The University of Utah's Independent Student Voice

Community and Collective in Viewing UMFA’s ‘2020: From Here on Out’

November 8, 2021


In a radical re-envisioning of their Great Hall, the Utah Museum of Fine Arts explores topics of racial injustice, the global COVID-19 pandemic and community healing in the post-2020 world in their newest mural exhibition “2020: From Here On Out.”

Spawned out of the increase of mural projects appearing around Salt Lake City, the UMFA brought local artists and artist collectives into their galleries to explore the topics of racial injustice and the COVID-19 pandemic in four unique mural installations. 

In collaboration with Roots Arts Kollective, the UMFA asked the local community and artists to “consider the year 2020, how we experienced it, and how it will affect our future?” Together RAK and the UMFA put out a call for local artists to respond to these questions and with the help of a selection committee of community partners, three additional artists and artist groups were selected.

This show highlights the beautiful and passionate work of these four artists and artist groups: Roots Arts Kollective, Ella Rises, Bill Louis and Vaimoana Niumeitolu.

From Minimal to Maximal

If you had the chance to visit the UMFA before the summer of 2021, then you might be shocked to see the complete transformation this space has undergone. Gone are the minimal Pantone squares of Spencer Finch’s “Great Salt Lake and Vicinity.” In their place sit four massive, brightly colored murals.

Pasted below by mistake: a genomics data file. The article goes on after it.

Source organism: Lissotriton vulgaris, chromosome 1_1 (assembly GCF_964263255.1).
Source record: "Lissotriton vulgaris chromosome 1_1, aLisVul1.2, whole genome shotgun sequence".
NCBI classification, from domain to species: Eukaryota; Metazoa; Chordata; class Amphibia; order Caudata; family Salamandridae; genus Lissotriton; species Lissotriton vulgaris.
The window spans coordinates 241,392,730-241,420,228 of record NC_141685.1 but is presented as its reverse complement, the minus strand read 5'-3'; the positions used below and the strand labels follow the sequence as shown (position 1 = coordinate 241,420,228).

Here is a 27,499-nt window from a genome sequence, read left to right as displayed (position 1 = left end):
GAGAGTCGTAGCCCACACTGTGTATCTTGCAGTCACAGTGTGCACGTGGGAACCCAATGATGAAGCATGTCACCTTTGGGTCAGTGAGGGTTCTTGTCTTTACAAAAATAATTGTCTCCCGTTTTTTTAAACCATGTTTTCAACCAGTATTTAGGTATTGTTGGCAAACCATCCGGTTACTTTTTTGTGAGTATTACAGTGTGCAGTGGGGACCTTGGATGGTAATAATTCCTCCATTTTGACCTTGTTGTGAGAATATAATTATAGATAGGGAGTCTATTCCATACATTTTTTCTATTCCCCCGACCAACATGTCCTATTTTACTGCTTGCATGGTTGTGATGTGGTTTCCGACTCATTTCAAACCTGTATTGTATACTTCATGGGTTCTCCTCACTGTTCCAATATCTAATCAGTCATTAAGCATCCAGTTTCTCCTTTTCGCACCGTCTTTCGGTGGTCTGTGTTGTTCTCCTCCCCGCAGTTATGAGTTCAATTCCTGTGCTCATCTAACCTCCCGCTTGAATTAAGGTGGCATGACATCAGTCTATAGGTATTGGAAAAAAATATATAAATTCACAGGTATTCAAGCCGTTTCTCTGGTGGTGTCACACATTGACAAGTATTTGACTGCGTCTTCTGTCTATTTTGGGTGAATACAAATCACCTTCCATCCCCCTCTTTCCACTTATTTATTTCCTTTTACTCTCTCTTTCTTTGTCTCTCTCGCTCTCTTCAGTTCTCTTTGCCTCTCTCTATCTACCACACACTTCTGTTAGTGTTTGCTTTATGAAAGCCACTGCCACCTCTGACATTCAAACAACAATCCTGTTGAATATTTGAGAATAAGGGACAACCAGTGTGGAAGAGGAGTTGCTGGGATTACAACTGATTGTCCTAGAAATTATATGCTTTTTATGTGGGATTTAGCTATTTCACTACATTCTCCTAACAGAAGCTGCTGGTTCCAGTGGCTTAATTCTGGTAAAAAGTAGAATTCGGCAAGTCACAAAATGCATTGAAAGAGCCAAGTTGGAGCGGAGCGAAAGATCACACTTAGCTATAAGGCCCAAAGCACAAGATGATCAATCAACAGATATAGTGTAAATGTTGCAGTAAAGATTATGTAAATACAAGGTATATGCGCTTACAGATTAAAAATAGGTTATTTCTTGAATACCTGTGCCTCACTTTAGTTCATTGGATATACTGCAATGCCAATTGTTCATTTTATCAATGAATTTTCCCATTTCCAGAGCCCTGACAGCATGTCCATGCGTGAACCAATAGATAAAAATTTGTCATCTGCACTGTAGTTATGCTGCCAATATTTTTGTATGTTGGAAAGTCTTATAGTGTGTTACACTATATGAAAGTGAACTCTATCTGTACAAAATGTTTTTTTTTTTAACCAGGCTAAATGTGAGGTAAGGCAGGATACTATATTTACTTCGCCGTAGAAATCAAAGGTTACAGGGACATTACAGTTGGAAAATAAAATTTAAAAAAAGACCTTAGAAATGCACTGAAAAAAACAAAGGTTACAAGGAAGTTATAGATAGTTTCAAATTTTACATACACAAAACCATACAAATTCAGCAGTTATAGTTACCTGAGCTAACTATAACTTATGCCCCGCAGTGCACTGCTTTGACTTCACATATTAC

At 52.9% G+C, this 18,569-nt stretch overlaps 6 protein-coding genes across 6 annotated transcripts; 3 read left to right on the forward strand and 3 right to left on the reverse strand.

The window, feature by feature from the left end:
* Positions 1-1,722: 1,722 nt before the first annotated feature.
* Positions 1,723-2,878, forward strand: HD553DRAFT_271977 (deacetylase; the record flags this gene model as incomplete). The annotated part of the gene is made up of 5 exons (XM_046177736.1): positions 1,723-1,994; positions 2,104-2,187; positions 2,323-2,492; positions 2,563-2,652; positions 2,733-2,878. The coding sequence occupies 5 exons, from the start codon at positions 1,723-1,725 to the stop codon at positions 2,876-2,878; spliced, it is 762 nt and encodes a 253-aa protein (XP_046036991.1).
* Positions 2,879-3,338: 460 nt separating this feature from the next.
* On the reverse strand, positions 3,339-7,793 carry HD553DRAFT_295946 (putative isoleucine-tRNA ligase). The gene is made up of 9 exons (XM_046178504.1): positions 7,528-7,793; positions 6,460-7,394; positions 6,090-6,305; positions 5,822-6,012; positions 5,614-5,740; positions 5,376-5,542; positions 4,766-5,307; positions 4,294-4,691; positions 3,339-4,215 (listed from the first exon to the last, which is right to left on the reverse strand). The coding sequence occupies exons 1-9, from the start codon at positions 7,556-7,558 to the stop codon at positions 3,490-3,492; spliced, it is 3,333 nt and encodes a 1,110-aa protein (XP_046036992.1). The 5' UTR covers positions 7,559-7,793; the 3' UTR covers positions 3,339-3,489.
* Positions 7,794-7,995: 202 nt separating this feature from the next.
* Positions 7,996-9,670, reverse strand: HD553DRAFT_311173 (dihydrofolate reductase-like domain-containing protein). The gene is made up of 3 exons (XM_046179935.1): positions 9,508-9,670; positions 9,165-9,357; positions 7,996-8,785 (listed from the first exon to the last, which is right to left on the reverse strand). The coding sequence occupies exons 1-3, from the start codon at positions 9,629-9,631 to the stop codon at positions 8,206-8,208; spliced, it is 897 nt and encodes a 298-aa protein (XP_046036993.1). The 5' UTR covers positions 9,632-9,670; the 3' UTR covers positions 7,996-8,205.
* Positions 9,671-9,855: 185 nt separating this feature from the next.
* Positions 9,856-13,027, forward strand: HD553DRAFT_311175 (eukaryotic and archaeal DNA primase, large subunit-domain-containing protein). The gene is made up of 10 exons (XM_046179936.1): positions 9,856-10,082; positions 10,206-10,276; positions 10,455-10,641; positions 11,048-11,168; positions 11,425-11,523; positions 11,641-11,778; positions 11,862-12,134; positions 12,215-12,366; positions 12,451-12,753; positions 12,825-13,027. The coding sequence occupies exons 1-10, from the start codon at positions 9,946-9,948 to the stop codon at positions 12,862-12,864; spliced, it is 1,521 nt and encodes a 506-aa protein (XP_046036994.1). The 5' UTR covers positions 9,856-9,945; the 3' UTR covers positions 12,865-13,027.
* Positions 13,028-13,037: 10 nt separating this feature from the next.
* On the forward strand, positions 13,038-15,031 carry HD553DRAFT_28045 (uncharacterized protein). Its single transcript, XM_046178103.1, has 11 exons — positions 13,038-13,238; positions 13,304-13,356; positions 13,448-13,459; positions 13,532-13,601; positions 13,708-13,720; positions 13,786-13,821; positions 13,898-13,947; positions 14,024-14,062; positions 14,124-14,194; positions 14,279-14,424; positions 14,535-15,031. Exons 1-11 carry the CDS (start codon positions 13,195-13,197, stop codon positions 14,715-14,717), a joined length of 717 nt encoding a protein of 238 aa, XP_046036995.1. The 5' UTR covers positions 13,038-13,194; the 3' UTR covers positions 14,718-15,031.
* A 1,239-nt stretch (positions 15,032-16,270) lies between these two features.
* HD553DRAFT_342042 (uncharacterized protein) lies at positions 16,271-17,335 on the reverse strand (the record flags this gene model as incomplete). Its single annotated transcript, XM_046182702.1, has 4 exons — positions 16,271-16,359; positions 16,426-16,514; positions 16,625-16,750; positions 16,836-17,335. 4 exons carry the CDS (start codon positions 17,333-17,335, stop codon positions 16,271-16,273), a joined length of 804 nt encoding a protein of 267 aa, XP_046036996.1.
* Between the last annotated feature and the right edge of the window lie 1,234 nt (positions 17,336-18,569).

Bursting with color, each mural depicts scenes of family, unity and community healing. These power themes and messages come at such a poignant time, when many of us have experienced loss and a feeling of isolation due to the COVID-19 pandemic. When entering the space one can tangibly feel this positive energy and the sense of community these murals create.

Centering Community Voices

At the core of this installation is the centering of local communities. Each mural reflects not only each artist’s distinctive style but also the diverse communities they represent and are a part of. This drive for community engagement goes even further than just the artist, though. Throughout this whole process, the UMFA had an open hotline, “Voices of 2020,” for the public to call and leave their thoughts about how 2020 impacted them and their outlook on the future. Some of these responses are uploaded on the UMFA’s website and I highly encourage you to listen to them as you explore this exhibition.

Another way the UMFA engages the local community is through the way these murals were installed. Throughout the whole of the installation, the museum was open to the public and you could watch as the gallery transformed in front of you. It was truly magical to see these artists in action. Artist group Ella Rises even brought some of the children they work with into the museum to help with some of the painting. The process of the installation not only emphasized the role the community played in this project’s development but also solidifies their part in the murals themselves.


“2020: From Here on Out” does not have a set end date, letting us enjoy their beauty for the years to come. Plan your visit to the UMFA on their website.


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About the Contributor
Photo of Drew Reynolds
Drew Reynolds, Arts Writer

Drew is a senior at the U and is pursuing a major in art history and a minor in ceramics. He is beyond excited to start here at the Chrony as an arts writer and social media contributor. When he is not writing, you can find Drew perusing local art galleries and roaming the streets of downtown SLC looking for new murals and public art installations. You might also find Drew at a local coffee shop typing away, working on his latest story or in the ceramics studio throwing his newest pot.

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